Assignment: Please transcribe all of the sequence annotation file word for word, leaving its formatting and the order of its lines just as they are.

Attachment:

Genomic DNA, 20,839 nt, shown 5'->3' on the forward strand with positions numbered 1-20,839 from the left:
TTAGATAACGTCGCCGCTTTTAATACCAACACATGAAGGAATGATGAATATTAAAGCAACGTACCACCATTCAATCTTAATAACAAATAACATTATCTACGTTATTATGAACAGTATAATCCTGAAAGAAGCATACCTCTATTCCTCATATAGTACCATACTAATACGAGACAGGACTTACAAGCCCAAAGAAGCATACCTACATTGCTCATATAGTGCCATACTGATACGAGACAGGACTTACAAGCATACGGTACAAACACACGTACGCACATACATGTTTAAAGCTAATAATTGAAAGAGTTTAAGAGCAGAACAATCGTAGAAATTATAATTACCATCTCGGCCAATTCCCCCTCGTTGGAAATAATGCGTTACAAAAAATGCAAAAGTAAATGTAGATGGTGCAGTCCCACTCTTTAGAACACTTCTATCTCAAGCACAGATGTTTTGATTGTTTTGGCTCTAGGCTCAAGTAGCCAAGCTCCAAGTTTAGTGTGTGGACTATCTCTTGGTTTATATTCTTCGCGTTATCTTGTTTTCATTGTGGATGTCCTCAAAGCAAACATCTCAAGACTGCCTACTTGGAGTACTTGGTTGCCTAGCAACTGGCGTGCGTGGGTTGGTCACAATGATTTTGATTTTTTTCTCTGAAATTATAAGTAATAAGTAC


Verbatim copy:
Genomic DNA, 20,839 nt, shown 5'->3' on the forward strand with positions numbered 1-20,839 from the left:
TTAGATAACGTCGCCGCTTTTAATACCAACACATGAAGGAATGATGAATATTAAAGCAACGTACCACCATTCAATCTTAATAACAAATAACATTATCTACGTTATTATGAACAGTATAATCCTGAAAGAAGCATACCTCTATTCCTCATATAGTACCATACTAATACGAGACAGGACTTACAAGCCCAAAGAAGCATACCTACATTGCTCATATAGTGCCATACTGATACGAGACAGGACTTACAAGCATACGGTACAAACACACGTACGCACATACATGTTTAAAGCTAATAATTGAAAGAGTTTAAGAGCAGAACAATCGTAGAAATTATAATTACCATCTCGGCCAATTCCCCCTCGTTGGAAATAATGCGTTACAAAAAATGCAAAAGTAAATGTAGATGGTGCAGTCCCACTCTTTAGAACACTTCTATCTCAAGCACAGATGTTTTGATTGTTTTGGCTCTAGGCTCAAGTAGCCAAGCTCCAAGTTTAGTGTGTGGACTATCTCTTGGTTTATATTCTTCGCGTTATCTTGTTTTCATTGTGGATGTCCTCAAAGCAAACATCTCAAGACTGCCTACTTGGAGTACTTGGTTGCCTAGCAACTGGCGTGCGTGGGTTGGTCACAATGATTTTGATTTTTTTCTCTGAAATTATAAGTAATAAGTAC